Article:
The Problem of a Generation

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Jesus said to the crowds: To what shall I compare the people of this generation? What are they like? They are like children who sit in the marketplace and call to one another, We played the flute for you but you did not dance. We sang a dirge but you did not weep.

For John the Baptist came neither eating food, nor drinking wine, and you said, ‘He is possessed by a demon.’ The Son of Man came eating and drinking and you said, ‘Look, he is a glutton and a drunkard, a friend of tax collectors and sinners.’ But wisdom is vindicated by her children. Luke 7:31-35

The problem of the generation of Jesus’ time is the same problem that this generation still labors under. What is that problem? It is a profound capacity to mis-interpret the truth that is before us. This is due to the inability to see the world beyond the narrow confines of the prideful ego. As a result, many still respond to Jesus’ challenges with indifference and contempt. The generation of Jesus’ time used the differences between the ways John the Baptist lived and the ways that Jesus lived as an excuse to not listen to him. They saw only the outward difference, and missed the deeper meaning of both lives. They used it as an excuse to be either indifferent to Jesus and his message, or as reason to despise and condemn them both. Why? Because Jesus challenged them to begin to live a more selfless, self-giving, dynamic, and faithful lives. He was challenging them to live out of a faith that transcends outer signs of piety and rank through humble service to God and others. Jesus challenged them, as he challenges us in this generation today, to let go of the false comforts of the ego, and to begin the hard work of loving God with our whole hearts, minds, bodies and souls, and our neighbors as ourselves.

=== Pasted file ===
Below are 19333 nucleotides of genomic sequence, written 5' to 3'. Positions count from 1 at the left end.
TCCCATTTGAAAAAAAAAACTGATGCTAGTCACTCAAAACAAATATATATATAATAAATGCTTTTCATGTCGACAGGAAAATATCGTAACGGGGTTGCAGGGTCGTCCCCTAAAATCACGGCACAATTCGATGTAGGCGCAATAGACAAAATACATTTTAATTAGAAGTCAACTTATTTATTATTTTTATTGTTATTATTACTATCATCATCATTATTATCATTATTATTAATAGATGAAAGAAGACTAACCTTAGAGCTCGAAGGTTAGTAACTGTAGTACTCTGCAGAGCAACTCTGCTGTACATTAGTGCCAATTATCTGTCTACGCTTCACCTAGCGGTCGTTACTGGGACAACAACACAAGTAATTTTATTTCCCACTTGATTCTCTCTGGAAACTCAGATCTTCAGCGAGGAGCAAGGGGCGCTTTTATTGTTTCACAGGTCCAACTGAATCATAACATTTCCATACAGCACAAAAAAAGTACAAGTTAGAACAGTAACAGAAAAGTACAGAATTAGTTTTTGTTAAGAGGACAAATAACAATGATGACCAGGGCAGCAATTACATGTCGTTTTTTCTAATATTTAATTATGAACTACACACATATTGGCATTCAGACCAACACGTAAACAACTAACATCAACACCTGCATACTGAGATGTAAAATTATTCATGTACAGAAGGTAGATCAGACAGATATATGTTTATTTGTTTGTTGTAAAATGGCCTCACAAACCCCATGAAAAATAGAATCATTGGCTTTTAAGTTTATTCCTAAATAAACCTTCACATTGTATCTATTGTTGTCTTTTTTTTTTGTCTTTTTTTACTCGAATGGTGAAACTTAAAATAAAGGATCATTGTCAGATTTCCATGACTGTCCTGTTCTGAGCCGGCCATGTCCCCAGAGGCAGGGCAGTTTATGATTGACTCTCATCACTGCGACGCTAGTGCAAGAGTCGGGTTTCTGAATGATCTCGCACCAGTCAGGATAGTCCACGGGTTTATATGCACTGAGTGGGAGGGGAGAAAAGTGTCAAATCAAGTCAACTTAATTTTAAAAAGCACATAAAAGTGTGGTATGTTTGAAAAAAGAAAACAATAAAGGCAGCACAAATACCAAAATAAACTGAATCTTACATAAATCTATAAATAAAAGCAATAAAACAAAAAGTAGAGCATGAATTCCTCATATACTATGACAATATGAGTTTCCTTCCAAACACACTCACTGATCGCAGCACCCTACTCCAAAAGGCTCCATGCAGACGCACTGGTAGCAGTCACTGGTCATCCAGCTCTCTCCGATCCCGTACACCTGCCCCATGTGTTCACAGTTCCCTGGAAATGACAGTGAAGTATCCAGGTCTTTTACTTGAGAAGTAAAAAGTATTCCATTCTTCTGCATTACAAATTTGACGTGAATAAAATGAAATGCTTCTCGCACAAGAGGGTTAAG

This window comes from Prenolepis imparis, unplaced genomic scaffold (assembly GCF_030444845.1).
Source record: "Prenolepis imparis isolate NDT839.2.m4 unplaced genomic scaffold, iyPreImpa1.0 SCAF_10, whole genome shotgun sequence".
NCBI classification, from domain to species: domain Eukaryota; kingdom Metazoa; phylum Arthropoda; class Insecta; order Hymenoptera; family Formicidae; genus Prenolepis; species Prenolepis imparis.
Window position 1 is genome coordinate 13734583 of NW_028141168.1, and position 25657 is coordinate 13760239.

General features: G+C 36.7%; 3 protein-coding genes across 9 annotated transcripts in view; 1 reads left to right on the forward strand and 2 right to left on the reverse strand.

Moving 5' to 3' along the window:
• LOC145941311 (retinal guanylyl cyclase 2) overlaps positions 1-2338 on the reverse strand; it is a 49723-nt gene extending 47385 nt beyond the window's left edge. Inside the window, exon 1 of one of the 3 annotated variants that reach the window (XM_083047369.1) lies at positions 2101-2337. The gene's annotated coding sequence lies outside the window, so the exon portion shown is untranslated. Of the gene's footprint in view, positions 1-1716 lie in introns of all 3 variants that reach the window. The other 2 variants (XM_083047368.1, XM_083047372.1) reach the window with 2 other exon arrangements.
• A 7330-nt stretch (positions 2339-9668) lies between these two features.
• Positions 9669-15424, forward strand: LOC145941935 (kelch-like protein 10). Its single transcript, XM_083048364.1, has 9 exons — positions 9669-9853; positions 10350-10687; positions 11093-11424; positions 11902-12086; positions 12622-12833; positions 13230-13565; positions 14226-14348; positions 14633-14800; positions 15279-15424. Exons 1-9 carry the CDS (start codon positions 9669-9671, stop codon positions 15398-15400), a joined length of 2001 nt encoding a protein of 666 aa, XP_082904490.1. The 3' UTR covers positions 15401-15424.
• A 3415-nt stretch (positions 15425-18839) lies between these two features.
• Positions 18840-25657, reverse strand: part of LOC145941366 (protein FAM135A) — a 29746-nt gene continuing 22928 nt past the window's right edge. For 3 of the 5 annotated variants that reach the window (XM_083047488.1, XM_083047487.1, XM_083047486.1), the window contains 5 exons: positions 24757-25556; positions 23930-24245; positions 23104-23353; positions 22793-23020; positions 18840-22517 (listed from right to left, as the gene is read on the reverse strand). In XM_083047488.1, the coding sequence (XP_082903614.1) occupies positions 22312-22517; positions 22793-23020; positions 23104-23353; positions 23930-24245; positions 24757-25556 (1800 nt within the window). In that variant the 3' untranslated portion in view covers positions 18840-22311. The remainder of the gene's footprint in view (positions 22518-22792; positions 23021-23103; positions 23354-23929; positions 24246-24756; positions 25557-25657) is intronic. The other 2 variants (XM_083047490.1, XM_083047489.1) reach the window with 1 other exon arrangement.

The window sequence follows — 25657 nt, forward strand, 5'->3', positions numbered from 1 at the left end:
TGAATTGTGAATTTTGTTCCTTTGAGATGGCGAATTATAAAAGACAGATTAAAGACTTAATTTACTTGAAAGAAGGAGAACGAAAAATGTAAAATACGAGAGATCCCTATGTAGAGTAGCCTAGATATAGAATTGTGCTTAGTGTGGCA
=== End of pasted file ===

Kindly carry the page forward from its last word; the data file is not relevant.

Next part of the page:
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When Christians today ridicule, or condemn other Christians, treating them with indifference or contempt out of a prideful sense of self-righteousness, rather than loving each other enough to find ways to celebrate and to grow together in their mutual love of God, they are like the Pharisees of Jesus’ generation. They judge by external signs only. They are like the people of Jesus’ generation who mocked the differences between the lifestyles of John the Baptist and Jesus, and missed the fact that they were both serving the same God. The secularists of this age use such examples of Christians judging other Christians in this way as an excuse to treat all religion, and particularly Christianity, with a studied indifference, or an arrogant contempt.

This Gospel passage is telling us that only the humble will be able to hear. It is only those who listen with the innocence of true, child-like, humility that will finally “see”. Only the humble can experience the joy that comes from the wisdom that “vindicates her children.”

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Dan Doyle is a husband, father, grandfather, Vietnam veteran, and retired professor of Humanities at Seattle University. He taught 13 years at the high school level and 22 years at the university level. He spends his time now babysitting his granddaughter. He is a poet and a blogger as well. Dan holds an AA degree in English Literature, a BA in Comparative Literature, and an MA in Theology, and writes regularly for The Veterans Site blog.